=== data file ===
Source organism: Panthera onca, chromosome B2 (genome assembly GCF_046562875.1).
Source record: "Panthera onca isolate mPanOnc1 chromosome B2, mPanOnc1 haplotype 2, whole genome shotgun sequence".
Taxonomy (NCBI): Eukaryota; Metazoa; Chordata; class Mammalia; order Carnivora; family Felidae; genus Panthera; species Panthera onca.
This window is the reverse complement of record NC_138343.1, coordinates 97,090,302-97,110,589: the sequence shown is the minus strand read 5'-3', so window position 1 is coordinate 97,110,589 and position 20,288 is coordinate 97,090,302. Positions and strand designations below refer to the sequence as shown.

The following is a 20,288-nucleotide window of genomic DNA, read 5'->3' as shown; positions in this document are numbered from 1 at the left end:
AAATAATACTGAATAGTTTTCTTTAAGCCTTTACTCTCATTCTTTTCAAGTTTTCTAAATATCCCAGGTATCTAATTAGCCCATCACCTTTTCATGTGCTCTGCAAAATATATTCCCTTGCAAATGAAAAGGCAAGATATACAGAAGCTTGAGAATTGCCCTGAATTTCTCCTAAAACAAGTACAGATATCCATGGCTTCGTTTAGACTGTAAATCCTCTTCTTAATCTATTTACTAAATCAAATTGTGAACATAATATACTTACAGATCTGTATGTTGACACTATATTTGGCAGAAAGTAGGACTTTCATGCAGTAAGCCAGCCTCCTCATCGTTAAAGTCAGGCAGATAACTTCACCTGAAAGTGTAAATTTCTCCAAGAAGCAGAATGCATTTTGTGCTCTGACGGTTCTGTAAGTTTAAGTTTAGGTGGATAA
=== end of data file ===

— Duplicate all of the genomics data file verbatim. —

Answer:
Source organism: Panthera onca, chromosome B2 (genome assembly GCF_046562875.1).
Source record: "Panthera onca isolate mPanOnc1 chromosome B2, mPanOnc1 haplotype 2, whole genome shotgun sequence".
Taxonomy (NCBI): Eukaryota; Metazoa; Chordata; class Mammalia; order Carnivora; family Felidae; genus Panthera; species Panthera onca.
This window is the reverse complement of record NC_138343.1, coordinates 97,090,302-97,110,589: the sequence shown is the minus strand read 5'-3', so window position 1 is coordinate 97,110,589 and position 20,288 is coordinate 97,090,302. Positions and strand designations below refer to the sequence as shown.

The following is a 20,288-nucleotide window of genomic DNA, read 5'->3' as shown; positions in this document are numbered from 1 at the left end:
AAATAATACTGAATAGTTTTCTTTAAGCCTTTACTCTCATTCTTTTCAAGTTTTCTAAATATCCCAGGTATCTAATTAGCCCATCACCTTTTCATGTGCTCTGCAAAATATATTCCCTTGCAAATGAAAAGGCAAGATATACAGAAGCTTGAGAATTGCCCTGAATTTCTCCTAAAACAAGTACAGATATCCATGGCTTCGTTTAGACTGTAAATCCTCTTCTTAATCTATTTACTAAATCAAATTGTGAACATAATATACTTACAGATCTGTATGTTGACACTATATTTGGCAGAAAGTAGGACTTTCATGCAGTAAGCCAGCCTCCTCATCGTTAAAGTCAGGCAGATAACTTCACCTGAAAGTGTAAATTTCTCCAAGAAGCAGAATGCATTTTGTGCTCTGACGGTTCTGTAAGTTTAAGTTTAGGTGGATAA